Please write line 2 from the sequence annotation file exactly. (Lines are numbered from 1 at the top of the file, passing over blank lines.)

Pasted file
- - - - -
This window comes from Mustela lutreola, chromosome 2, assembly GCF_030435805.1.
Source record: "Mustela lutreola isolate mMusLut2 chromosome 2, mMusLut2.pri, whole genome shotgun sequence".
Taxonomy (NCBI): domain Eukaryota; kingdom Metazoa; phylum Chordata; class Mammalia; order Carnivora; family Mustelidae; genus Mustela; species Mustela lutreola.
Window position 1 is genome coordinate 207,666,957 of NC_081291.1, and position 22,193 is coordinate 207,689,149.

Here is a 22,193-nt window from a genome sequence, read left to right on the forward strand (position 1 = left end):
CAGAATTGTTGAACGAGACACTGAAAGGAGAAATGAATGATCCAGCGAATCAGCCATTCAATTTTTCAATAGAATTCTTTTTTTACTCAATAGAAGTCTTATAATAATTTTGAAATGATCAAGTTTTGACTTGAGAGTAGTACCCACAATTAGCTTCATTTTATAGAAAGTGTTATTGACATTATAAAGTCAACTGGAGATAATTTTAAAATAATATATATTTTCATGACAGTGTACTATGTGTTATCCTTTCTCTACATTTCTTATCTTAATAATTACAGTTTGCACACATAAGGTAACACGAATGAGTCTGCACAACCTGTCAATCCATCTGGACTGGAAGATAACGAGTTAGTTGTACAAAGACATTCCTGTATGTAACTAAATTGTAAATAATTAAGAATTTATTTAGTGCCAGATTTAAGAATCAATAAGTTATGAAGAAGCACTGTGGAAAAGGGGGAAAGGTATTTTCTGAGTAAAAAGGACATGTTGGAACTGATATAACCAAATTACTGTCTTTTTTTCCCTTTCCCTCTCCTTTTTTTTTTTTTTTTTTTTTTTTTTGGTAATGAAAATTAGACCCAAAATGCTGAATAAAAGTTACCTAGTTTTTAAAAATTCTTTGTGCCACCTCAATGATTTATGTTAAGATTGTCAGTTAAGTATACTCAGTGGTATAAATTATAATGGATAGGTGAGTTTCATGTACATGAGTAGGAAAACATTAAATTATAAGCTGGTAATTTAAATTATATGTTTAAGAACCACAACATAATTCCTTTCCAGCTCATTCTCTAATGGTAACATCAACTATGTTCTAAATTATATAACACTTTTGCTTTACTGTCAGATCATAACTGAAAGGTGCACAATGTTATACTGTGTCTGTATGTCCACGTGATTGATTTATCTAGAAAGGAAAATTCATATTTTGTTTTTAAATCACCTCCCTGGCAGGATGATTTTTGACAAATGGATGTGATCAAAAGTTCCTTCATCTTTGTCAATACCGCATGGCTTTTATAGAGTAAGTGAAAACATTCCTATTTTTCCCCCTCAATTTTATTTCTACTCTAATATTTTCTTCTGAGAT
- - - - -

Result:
Source record: "Mustela lutreola isolate mMusLut2 chromosome 2, mMusLut2.pri, whole genome shotgun sequence".